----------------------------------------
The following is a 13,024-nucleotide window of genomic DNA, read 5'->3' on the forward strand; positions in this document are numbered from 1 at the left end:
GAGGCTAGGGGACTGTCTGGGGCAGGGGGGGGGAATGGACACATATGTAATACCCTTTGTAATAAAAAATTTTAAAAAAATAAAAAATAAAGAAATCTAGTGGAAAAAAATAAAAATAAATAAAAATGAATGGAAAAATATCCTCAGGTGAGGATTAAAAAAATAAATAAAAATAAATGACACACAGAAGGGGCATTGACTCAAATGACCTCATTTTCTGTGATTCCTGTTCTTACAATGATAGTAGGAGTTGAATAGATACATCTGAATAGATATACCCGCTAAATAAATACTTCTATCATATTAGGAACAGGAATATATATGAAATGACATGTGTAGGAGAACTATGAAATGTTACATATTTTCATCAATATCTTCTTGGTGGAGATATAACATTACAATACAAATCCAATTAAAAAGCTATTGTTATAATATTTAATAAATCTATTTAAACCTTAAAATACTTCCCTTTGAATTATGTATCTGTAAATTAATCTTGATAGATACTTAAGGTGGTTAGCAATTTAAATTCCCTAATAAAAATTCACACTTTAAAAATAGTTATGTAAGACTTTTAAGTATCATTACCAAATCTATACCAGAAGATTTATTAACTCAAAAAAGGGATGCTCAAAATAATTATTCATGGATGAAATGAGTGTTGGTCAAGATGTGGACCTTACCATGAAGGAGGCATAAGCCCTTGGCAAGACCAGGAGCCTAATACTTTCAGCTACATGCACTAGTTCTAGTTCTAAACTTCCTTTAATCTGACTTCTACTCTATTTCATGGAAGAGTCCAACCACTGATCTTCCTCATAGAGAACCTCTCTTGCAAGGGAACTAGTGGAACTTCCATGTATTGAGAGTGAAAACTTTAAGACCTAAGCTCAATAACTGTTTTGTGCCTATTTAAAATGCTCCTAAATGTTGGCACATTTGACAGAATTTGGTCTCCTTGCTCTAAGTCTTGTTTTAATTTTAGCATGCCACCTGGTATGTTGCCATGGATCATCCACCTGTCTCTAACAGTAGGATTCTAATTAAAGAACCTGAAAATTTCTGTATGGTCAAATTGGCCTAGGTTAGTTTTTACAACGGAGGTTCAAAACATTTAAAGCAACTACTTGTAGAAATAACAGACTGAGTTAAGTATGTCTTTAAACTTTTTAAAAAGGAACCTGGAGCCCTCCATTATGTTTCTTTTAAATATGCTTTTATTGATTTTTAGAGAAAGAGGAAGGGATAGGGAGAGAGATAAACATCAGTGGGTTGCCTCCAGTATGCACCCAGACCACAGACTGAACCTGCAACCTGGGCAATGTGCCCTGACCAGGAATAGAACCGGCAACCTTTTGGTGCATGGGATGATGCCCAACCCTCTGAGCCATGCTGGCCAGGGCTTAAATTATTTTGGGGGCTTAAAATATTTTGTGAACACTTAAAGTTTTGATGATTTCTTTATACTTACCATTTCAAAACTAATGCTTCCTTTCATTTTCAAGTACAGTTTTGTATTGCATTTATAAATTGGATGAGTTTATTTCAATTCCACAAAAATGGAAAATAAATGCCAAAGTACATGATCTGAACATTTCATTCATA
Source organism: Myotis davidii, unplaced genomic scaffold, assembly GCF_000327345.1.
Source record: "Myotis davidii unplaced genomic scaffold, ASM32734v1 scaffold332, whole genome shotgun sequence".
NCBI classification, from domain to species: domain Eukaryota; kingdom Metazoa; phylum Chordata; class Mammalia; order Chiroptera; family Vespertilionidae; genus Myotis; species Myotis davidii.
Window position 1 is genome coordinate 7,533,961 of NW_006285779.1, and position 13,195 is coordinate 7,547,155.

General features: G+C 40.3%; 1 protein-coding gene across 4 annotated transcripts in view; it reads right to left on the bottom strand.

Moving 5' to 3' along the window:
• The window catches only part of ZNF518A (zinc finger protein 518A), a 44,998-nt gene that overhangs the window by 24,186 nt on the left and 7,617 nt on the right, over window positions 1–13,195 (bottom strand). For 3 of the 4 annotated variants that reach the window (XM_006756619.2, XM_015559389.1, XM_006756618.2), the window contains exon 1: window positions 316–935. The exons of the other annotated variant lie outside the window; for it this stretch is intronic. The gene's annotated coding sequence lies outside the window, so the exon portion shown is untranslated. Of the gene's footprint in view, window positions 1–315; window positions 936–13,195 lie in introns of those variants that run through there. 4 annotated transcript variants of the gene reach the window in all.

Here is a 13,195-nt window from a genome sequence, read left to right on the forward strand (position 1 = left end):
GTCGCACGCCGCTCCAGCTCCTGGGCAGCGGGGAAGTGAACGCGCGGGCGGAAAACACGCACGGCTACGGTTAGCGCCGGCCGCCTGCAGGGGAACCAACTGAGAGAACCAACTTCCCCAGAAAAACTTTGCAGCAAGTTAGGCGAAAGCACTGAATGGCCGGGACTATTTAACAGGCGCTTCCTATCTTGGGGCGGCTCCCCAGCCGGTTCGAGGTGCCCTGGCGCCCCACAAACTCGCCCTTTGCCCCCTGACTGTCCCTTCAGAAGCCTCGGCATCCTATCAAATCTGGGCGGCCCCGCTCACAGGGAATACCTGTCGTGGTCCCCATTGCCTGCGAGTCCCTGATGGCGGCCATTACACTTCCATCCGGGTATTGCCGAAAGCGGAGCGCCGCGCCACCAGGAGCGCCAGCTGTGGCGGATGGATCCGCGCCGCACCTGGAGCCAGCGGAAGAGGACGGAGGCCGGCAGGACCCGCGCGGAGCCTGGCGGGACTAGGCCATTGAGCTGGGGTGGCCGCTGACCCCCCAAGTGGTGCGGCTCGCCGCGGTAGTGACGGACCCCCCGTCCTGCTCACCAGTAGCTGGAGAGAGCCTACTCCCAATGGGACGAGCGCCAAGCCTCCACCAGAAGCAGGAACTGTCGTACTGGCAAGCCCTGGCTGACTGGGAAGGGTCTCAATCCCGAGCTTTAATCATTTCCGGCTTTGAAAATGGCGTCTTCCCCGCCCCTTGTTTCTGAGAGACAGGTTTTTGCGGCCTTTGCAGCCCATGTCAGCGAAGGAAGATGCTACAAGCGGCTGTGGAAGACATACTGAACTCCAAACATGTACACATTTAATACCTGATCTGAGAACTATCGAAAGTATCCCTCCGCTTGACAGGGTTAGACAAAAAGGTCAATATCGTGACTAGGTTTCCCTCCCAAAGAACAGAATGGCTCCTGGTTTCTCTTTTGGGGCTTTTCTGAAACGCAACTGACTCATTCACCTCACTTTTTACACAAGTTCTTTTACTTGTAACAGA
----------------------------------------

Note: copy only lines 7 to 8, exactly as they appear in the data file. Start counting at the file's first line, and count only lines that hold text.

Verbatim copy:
General features: G+C 40.3%; 1 protein-coding gene across 4 annotated transcripts in view; it reads right to left on the bottom strand.

Moving 5' to 3' along the window: